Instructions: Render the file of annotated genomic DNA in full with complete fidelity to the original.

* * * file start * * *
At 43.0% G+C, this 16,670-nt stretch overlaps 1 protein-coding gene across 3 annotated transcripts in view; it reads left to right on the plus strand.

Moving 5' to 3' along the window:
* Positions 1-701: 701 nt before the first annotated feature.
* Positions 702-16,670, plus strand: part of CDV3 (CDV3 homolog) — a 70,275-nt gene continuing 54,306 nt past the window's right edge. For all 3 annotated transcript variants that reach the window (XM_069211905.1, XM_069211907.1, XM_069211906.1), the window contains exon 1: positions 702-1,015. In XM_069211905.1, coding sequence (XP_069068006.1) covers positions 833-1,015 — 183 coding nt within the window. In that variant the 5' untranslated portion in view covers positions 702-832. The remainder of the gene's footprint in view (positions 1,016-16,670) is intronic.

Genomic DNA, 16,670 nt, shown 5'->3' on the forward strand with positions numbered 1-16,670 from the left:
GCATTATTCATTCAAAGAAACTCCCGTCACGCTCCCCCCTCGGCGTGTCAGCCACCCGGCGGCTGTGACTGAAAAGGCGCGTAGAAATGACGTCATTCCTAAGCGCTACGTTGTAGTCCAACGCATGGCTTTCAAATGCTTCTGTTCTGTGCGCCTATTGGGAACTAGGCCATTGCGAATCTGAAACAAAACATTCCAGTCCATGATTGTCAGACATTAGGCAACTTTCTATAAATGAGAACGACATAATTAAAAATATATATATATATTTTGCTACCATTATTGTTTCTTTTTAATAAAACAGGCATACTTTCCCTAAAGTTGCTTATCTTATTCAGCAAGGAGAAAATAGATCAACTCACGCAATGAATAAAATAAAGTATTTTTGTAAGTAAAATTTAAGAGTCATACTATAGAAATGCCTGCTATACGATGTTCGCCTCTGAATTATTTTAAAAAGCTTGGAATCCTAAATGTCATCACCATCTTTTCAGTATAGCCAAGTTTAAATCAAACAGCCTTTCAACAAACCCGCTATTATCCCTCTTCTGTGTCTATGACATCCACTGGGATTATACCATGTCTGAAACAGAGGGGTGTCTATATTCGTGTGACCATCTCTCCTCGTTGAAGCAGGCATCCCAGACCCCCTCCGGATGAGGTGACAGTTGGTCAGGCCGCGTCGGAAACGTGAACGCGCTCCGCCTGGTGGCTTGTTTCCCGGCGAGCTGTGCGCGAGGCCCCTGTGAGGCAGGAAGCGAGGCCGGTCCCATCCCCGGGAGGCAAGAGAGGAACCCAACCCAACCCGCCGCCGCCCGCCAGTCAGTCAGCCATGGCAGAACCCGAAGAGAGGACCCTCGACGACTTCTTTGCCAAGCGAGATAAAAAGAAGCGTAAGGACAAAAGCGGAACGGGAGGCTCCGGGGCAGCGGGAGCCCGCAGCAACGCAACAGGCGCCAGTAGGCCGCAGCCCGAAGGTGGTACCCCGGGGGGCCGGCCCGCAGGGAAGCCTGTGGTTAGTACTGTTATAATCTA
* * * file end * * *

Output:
At 43.0% G+C, this 16,670-nt stretch overlaps 1 protein-coding gene across 3 annotated transcripts in view; it reads left to right on the plus strand.

Moving 5' to 3' along the window:
* Positions 1-701: 701 nt before the first annotated feature.
* Positions 702-16,670, plus strand: part of CDV3 (CDV3 homolog) — a 70,275-nt gene continuing 54,306 nt past the window's right edge. For all 3 annotated transcript variants that reach the window (XM_069211905.1, XM_069211907.1, XM_069211906.1), the window contains exon 1: positions 702-1,015. In XM_069211905.1, coding sequence (XP_069068006.1) covers positions 833-1,015 — 183 coding nt within the window. In that variant the 5' untranslated portion in view covers positions 702-832. The remainder of the gene's footprint in view (positions 1,016-16,670) is intronic.

Genomic DNA, 16,670 nt, shown 5'->3' on the forward strand with positions numbered 1-16,670 from the left:
GCATTATTCATTCAAAGAAACTCCCGTCACGCTCCCCCCTCGGCGTGTCAGCCACCCGGCGGCTGTGACTGAAAAGGCGCGTAGAAATGACGTCATTCCTAAGCGCTACGTTGTAGTCCAACGCATGGCTTTCAAATGCTTCTGTTCTGTGCGCCTATTGGGAACTAGGCCATTGCGAATCTGAAACAAAACATTCCAGTCCATGATTGTCAGACATTAGGCAACTTTCTATAAATGAGAACGACATAATTAAAAATATATATATATATTTTGCTACCATTATTGTTTCTTTTTAATAAAACAGGCATACTTTCCCTAAAGTTGCTTATCTTATTCAGCAAGGAGAAAATAGATCAACTCACGCAATGAATAAAATAAAGTATTTTTGTAAGTAAAATTTAAGAGTCATACTATAGAAATGCCTGCTATACGATGTTCGCCTCTGAATTATTTTAAAAAGCTTGGAATCCTAAATGTCATCACCATCTTTTCAGTATAGCCAAGTTTAAATCAAACAGCCTTTCAACAAACCCGCTATTATCCCTCTTCTGTGTCTATGACATCCACTGGGATTATACCATGTCTGAAACAGAGGGGTGTCTATATTCGTGTGACCATCTCTCCTCGTTGAAGCAGGCATCCCAGACCCCCTCCGGATGAGGTGACAGTTGGTCAGGCCGCGTCGGAAACGTGAACGCGCTCCGCCTGGTGGCTTGTTTCCCGGCGAGCTGTGCGCGAGGCCCCTGTGAGGCAGGAAGCGAGGCCGGTCCCATCCCCGGGAGGCAAGAGAGGAACCCAACCCAACCCGCCGCCGCCCGCCAGTCAGTCAGCCATGGCAGAACCCGAAGAGAGGACCCTCGACGACTTCTTTGCCAAGCGAGATAAAAAGAAGCGTAAGGACAAAAGCGGAACGGGAGGCTCCGGGGCAGCGGGAGCCCGCAGCAACGCAACAGGCGCCAGTAGGCCGCAGCCCGAAGGTGGTACCCCGGGGGGCCGGCCCGCAGGGAAGCCTGTGGTTAGTACTGTTATAATCTA